and down to single multiprocessor or multicore computers. A programmer who wants
to run an application on Dryad creates a high-level data-flow description (graph)
of the application and writes simple sequential programs that are to be run at the
nodes of the graph. Dryad runs these programs on available processors, taking full,
transparent responsibility for scheduling, communications, and fault tolerance.
Gaming and Graphics
Andy Phelps, from RIT, will be showcasing M.U.P.P.E.T.S. and its new C# functionality.
The M.U.P.P.E.T.S. system is aimed specifically at engaging upper-division students
in the education of lower-division students through their first-year programming
core. The M.U.P.P.E.T.S. team is building on existing research and technical developments
in the field to design and construct a CVE and supporting infrastructure that allows
students to write simple C# or Java code similar to and constructed around the same
pedagogical issues as code written in a more traditional course of first year study.
As part of the M.U.P.P.E.T.S. system, this code can control objects in a shared
virtual world very much like an online massively multiplayer game that many prospective
students are already familiar with. Upper-level students also populate the system
in a structure of their own, and this population will be aimed at encouraging and
rewarding student engagement and peer knowledge-transmission. Game Industry folks
including Linden Labs (Second Life), EA, and XBOX have all been quietly impressed
with the graduates of RIT — come see why. For more information, visit the
MUPPETS Web site.
Alongside Andy, John Nordlinger, from the External Research & Programs group in
Microsoft Research, will be showcasing the latest Microsoft Research gaming kit
with new code examples, curriculum including the latest DirectX course from DevelopMentor,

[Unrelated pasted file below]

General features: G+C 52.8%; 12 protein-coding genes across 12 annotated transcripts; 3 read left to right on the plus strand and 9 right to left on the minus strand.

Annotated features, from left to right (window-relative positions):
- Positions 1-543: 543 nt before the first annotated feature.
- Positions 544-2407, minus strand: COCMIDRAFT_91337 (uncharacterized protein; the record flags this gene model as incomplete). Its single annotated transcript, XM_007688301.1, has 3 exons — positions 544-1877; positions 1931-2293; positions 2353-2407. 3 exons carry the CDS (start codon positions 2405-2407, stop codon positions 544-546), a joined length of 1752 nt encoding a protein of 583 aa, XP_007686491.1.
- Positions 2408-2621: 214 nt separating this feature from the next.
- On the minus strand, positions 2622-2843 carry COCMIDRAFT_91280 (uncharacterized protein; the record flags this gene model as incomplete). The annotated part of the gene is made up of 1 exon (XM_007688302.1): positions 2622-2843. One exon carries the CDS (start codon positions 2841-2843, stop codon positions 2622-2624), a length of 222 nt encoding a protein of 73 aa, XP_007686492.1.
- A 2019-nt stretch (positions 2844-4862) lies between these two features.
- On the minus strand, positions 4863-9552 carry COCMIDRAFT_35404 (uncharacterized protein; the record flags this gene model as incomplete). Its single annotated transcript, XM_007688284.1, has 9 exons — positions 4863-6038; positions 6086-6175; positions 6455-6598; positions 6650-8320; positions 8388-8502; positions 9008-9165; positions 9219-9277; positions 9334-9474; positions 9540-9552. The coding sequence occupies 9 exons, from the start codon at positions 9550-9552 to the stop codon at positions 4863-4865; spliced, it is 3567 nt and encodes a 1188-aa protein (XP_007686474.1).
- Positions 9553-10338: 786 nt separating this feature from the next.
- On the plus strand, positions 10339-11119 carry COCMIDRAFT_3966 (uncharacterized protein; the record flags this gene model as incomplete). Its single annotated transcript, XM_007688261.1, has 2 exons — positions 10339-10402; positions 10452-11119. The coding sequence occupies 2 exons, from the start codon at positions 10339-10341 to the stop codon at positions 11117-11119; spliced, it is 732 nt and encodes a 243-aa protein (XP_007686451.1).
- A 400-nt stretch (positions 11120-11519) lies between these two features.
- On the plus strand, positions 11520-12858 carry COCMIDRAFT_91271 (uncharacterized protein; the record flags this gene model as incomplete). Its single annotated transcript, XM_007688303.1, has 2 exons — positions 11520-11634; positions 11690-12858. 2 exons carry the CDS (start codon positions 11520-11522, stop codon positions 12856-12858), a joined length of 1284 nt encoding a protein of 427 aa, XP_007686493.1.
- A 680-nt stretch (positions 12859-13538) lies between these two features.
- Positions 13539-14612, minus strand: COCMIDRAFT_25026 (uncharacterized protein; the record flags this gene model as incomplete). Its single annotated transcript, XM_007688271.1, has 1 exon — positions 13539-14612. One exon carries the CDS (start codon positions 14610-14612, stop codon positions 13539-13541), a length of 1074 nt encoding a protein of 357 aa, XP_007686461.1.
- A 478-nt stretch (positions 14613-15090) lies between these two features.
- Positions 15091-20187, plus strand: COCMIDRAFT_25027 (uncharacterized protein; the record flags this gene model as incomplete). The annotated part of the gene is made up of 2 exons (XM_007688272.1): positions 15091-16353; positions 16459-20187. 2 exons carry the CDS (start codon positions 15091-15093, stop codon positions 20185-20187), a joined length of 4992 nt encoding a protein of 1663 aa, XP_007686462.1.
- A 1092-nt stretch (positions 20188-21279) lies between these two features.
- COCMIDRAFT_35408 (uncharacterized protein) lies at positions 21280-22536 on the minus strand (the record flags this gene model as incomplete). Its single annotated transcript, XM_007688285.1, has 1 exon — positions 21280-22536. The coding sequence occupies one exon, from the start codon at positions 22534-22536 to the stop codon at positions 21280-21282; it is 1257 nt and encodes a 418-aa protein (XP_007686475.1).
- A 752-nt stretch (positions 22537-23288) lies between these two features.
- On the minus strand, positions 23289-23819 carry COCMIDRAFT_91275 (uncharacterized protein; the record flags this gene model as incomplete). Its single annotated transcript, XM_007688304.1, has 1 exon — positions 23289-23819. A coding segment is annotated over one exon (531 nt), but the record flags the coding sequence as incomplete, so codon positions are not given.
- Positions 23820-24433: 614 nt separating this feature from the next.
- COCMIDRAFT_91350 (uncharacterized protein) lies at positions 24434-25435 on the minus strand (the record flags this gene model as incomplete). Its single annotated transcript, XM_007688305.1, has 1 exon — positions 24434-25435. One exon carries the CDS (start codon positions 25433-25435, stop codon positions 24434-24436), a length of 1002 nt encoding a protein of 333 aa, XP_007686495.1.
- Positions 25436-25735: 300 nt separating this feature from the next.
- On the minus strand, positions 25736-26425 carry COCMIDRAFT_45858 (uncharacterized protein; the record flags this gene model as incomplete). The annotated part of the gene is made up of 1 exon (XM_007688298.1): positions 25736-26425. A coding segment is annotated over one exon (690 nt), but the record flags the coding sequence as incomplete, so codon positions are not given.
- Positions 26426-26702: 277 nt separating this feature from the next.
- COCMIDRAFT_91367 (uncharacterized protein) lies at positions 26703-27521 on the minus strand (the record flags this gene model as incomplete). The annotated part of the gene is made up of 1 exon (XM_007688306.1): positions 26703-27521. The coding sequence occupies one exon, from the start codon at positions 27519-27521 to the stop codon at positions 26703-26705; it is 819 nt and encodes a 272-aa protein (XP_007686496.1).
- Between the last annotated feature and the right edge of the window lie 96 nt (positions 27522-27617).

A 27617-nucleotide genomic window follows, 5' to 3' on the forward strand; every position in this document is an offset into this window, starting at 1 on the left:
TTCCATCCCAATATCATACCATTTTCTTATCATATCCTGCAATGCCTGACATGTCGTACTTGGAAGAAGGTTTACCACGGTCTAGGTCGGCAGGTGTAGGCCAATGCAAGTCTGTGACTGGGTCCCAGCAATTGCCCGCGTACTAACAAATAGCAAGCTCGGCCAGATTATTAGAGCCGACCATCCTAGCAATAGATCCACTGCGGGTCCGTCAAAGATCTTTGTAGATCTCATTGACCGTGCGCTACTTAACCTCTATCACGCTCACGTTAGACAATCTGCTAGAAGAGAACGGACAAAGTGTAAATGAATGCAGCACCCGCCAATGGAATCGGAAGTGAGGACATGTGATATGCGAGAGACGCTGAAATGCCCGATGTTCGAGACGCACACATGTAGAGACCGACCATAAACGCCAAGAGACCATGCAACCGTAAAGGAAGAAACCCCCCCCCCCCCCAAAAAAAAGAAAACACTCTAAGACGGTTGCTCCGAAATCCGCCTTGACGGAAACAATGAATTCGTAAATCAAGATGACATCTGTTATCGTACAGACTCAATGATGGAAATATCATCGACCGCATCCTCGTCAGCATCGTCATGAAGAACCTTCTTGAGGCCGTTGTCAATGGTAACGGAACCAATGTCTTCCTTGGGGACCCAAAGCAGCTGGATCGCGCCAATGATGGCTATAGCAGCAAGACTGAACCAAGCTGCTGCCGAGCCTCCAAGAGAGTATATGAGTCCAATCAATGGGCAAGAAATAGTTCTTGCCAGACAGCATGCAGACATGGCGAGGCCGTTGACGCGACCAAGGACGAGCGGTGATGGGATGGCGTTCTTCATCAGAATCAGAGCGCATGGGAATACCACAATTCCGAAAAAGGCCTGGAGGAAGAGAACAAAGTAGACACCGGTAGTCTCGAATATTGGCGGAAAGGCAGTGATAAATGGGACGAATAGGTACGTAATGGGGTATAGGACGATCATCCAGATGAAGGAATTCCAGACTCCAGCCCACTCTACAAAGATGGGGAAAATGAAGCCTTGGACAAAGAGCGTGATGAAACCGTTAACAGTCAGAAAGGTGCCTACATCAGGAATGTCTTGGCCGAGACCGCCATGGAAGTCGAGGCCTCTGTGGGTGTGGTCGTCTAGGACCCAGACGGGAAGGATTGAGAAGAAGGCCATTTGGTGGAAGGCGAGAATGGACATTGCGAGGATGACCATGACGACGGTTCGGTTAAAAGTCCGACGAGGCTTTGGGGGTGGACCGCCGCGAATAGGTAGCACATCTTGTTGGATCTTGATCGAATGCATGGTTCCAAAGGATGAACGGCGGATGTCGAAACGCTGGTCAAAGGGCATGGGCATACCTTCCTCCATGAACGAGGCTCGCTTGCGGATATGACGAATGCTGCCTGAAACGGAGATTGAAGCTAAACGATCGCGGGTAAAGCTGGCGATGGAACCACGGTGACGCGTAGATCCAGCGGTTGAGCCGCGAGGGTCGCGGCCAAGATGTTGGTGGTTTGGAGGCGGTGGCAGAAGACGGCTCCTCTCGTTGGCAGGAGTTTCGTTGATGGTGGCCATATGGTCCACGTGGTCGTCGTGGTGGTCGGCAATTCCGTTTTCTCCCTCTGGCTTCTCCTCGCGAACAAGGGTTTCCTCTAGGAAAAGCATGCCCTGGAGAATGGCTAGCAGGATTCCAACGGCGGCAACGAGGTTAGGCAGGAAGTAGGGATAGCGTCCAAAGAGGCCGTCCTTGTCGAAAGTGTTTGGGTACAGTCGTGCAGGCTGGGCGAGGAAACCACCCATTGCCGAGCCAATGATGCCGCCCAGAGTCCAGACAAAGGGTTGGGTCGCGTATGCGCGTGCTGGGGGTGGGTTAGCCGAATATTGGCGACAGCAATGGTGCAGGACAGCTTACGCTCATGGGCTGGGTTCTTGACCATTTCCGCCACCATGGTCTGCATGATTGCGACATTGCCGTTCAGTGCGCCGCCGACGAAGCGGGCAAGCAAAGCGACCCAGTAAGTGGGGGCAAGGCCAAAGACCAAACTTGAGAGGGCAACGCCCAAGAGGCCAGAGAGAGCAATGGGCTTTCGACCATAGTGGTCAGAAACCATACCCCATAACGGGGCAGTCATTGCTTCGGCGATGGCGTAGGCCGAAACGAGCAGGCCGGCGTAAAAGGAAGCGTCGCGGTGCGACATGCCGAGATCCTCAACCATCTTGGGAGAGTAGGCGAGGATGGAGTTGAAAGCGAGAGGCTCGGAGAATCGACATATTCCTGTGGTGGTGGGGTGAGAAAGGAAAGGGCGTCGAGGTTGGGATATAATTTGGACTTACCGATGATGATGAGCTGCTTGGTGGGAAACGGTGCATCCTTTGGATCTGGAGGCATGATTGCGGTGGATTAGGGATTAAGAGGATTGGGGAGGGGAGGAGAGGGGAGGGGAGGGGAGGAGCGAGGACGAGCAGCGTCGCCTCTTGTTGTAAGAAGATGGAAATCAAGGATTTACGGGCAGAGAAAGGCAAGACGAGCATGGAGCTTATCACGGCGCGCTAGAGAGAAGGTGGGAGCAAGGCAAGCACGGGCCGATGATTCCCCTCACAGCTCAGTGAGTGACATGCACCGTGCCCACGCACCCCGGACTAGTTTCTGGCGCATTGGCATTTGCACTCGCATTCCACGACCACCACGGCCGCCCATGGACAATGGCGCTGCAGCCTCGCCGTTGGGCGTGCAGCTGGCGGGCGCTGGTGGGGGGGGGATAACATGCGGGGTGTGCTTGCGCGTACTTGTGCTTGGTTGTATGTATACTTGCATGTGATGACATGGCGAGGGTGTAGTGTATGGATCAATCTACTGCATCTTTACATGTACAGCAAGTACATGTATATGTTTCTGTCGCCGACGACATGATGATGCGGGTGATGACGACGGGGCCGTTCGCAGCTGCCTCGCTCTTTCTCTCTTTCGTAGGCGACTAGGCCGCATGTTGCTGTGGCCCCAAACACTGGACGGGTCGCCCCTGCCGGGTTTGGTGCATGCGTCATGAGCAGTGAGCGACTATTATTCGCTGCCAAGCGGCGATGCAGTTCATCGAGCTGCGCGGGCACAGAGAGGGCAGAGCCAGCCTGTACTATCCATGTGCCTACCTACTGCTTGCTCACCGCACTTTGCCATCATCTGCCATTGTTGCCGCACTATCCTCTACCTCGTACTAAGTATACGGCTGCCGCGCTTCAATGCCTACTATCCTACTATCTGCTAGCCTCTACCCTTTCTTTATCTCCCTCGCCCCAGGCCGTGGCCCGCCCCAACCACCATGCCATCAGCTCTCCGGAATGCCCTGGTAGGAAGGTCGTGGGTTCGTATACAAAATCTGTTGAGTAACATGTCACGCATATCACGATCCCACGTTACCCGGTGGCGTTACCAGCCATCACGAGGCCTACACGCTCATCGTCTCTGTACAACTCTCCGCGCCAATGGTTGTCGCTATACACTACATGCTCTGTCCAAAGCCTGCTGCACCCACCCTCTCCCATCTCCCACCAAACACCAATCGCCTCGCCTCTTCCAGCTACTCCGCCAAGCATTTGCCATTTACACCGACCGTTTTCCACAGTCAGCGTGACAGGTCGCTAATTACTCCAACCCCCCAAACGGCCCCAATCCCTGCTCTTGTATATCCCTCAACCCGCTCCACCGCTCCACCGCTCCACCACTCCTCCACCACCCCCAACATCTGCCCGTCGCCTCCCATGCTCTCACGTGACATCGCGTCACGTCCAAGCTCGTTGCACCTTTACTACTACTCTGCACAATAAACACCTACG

white papers, and video and PowerPoint presentations. This kit continues to be enhanced
with the latest from academia and industry, including DirectX, XNA, and Tablet PC,
and it includes a fantastic Tablet PC soduko game. It also includes the presentations
from the Academic Days cruise on gaming in computer science held this past winter.
See what’s in the kit you have already received that you can use right away!
External Research & Programs
Through the External Research & Programs group, Microsoft Research annually supports
dozens of research projects in major universities in the United States and abroad.
See how we assist recruiting, product development, and our corporate image by fostering
collaboration and innovation in academic research and teaching. Hear about engagements
drawn from current initiatives in eScience, languages and compilers, digital inclusion,
mobility, robotics, tablet PC, gaming, and trustworthy computing. Sample research
resource kits made available to academics help jump-start research on Microsoft
technologies. For more information, see the
External Research & Programs Web